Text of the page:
# from the chapter states of matter, what is inversion temp. and reduced temp.

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12 years ago

inversion in temp:

A temperature inversion is a thin layer of the atmosphere where the decrease in temperature with height is much less than normal (or in extreme cases, the temperature increases with height). An inversion, also called a "stable" air layer, acts like a lid, keeping normal convective overturning of the atmosphere from penetrating through the inversion. This can cause several weather-related effects. One is the trapping of pollutants below the inversion, allowing them to build up. If the sky is very hazy, or is sunsets are very red, there is likely an inversion somewhere in the lower atmosphere. This happens more frequently in high pressure zones, where the gradual sinking of air in the high pressure dome typically causes an inversion to form at the base of a sinking layer of air. Another effect is making clouds spread out and take on a flattened appearance. Still another effect is to prevent thunderstorms from forming. Even in an air mass that is hot and humid in the lowest layers, thunderstorms will be prevented if an inversion is keeping this air from rising. The opposite of a temperature inversion is an unstable air layer.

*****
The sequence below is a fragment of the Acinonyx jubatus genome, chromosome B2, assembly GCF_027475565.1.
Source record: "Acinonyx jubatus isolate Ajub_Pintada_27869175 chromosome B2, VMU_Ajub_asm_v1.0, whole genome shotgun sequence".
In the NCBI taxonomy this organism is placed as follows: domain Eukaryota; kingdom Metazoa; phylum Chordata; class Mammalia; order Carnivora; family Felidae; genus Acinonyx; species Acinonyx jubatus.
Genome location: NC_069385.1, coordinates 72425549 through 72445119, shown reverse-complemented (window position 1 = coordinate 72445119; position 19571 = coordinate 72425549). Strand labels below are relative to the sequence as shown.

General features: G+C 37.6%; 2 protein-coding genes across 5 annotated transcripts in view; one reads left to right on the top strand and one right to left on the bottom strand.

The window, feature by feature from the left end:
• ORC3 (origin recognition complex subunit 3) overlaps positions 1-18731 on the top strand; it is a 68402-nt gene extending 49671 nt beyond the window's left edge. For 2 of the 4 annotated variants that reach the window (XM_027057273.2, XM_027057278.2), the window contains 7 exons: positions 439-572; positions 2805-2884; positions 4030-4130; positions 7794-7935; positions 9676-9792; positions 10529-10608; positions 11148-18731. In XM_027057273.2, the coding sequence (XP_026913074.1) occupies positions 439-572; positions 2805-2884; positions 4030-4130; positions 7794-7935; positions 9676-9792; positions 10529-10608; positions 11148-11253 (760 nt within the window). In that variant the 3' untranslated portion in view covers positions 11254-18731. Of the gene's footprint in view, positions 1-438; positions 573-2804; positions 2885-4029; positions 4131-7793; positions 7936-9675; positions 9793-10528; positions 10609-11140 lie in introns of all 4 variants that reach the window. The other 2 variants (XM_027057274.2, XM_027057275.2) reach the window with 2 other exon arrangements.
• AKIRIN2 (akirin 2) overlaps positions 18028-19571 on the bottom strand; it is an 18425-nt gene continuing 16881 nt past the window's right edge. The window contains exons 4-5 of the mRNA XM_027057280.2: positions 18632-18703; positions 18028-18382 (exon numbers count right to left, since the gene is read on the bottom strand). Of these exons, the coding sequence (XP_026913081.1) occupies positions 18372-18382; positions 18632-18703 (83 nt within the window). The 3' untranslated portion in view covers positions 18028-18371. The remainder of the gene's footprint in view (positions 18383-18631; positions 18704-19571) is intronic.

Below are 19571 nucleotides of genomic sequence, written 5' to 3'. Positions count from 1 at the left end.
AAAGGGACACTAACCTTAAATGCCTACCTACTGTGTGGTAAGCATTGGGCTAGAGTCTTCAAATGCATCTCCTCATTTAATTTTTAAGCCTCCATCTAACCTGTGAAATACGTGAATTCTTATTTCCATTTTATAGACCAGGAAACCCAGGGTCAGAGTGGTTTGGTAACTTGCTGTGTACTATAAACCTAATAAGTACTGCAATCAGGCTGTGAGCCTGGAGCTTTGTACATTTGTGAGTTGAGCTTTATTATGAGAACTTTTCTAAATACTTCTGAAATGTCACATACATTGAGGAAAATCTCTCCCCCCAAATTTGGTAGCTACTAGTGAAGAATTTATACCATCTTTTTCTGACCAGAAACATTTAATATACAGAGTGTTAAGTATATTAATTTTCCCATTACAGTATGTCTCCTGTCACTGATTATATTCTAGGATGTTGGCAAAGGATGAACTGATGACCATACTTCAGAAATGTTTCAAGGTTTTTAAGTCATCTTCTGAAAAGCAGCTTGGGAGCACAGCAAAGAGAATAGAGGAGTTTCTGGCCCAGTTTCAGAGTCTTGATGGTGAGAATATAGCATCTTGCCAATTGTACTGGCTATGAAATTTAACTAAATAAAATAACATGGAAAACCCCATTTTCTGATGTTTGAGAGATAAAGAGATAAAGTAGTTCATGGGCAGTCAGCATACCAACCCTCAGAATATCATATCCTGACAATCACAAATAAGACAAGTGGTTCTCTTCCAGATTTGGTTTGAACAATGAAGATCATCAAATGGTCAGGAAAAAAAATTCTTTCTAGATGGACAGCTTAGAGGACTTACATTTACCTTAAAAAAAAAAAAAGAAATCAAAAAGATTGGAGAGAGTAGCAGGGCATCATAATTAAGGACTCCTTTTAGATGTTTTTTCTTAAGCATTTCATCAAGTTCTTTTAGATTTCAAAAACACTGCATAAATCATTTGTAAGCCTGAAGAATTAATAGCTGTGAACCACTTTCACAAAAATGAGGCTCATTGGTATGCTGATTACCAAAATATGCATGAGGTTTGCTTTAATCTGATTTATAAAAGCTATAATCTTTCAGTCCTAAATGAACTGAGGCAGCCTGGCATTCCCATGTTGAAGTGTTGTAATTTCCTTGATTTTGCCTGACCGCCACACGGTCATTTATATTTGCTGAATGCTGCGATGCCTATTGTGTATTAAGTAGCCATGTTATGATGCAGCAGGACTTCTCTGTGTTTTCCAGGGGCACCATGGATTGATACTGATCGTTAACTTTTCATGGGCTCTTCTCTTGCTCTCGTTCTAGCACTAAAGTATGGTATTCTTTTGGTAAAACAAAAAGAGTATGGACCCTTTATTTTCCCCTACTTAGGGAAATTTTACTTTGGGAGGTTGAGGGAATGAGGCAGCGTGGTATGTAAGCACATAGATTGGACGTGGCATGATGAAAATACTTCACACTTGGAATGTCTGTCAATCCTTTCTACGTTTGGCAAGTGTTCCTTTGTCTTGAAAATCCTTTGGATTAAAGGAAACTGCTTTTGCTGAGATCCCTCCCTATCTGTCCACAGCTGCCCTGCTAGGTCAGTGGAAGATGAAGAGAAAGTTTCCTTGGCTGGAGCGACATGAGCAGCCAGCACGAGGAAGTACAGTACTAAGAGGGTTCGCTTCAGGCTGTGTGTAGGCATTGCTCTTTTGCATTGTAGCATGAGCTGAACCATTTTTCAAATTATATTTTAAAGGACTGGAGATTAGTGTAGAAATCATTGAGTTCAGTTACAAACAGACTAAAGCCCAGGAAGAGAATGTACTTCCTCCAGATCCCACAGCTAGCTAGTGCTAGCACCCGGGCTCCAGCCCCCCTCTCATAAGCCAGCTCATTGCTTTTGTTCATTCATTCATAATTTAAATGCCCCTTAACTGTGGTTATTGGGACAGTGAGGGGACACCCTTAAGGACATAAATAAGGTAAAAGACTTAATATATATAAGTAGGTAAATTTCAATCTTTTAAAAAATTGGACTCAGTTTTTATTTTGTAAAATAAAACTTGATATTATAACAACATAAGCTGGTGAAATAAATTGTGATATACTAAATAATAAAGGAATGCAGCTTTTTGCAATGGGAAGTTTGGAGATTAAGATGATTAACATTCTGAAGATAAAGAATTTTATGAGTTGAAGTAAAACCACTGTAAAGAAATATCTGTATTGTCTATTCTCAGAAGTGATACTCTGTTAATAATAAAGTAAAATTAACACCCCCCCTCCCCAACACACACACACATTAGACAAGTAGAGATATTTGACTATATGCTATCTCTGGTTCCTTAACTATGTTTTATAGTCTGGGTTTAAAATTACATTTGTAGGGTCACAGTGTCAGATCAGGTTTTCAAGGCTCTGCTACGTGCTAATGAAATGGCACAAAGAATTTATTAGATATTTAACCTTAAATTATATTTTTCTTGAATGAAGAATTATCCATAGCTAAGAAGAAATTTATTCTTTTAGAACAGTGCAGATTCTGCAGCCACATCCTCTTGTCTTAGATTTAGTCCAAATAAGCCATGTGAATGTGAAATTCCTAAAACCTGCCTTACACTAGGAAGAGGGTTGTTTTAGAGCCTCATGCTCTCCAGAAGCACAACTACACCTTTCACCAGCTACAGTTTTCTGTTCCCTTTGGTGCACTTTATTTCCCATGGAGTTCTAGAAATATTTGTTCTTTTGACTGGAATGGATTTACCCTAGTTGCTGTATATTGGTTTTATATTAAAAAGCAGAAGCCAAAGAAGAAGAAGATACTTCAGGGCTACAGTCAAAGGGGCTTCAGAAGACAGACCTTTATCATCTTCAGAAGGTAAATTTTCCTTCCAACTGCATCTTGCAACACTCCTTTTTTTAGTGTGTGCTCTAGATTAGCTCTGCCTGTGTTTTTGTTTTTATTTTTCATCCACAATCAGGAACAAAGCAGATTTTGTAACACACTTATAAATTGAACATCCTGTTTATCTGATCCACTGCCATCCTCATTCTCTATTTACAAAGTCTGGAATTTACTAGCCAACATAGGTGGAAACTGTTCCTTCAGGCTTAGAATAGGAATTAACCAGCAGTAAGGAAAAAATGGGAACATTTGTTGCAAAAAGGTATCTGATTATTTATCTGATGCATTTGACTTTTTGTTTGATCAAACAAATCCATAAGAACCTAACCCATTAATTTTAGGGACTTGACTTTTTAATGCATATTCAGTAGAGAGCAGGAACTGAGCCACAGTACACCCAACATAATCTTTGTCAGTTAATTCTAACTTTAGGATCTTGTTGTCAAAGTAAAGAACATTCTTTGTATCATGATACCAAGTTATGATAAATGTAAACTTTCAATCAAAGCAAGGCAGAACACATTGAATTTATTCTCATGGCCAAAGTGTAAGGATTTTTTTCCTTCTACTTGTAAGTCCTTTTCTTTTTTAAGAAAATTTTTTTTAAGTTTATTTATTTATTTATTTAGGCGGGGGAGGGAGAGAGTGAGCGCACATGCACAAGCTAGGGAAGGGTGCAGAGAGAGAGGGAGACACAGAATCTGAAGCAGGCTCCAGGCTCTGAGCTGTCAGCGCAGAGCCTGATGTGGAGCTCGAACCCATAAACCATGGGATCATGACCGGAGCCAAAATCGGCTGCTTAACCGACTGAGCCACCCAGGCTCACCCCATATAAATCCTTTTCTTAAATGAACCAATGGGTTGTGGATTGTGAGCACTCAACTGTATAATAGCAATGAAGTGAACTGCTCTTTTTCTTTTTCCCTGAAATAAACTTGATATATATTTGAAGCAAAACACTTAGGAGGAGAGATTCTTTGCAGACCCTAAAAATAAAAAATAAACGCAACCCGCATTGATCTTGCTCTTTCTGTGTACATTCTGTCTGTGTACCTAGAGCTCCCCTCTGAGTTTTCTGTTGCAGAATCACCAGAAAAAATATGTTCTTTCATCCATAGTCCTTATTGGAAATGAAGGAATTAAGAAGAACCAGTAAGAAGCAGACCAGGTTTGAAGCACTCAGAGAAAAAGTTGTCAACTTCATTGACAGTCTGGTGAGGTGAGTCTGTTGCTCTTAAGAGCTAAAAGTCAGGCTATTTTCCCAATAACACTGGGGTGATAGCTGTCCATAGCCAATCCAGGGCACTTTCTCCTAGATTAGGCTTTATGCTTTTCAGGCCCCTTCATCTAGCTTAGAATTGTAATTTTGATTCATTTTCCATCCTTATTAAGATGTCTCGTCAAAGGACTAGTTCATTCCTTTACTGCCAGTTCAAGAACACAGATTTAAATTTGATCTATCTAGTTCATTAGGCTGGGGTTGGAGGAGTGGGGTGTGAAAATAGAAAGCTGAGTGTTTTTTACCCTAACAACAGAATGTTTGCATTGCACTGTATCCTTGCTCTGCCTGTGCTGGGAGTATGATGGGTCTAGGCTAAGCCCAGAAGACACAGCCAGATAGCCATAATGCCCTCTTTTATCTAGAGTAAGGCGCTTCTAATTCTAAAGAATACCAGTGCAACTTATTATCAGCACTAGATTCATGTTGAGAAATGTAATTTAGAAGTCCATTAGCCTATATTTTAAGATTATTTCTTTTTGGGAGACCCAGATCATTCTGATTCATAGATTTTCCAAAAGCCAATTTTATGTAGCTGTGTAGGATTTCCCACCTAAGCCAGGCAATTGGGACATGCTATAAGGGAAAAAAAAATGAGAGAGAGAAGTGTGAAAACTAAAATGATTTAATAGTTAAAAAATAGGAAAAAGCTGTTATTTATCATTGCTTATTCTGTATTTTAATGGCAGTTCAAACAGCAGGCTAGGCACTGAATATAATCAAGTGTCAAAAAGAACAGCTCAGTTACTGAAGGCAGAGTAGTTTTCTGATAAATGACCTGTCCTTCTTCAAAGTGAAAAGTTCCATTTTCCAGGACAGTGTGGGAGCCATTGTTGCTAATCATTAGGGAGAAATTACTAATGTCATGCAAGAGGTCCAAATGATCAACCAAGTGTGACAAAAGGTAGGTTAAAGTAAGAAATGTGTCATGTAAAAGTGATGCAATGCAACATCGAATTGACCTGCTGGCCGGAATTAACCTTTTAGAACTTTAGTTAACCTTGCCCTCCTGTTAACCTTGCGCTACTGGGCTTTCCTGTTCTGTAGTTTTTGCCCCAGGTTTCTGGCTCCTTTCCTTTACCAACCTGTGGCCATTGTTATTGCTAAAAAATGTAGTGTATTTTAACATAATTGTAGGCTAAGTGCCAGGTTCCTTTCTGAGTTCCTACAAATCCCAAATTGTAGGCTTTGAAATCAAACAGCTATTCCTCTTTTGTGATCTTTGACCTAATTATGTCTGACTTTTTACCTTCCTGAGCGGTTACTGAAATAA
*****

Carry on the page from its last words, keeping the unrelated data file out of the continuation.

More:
## Reduced temperature

The reduced temperature of a fluid is its actual temperature, divided by its critical temperature:[1]

$T_r = {T \over T_c}$

where the actual temperature and critical temperature are expressed in absolute temperature scales (either Kelvin or Rankine).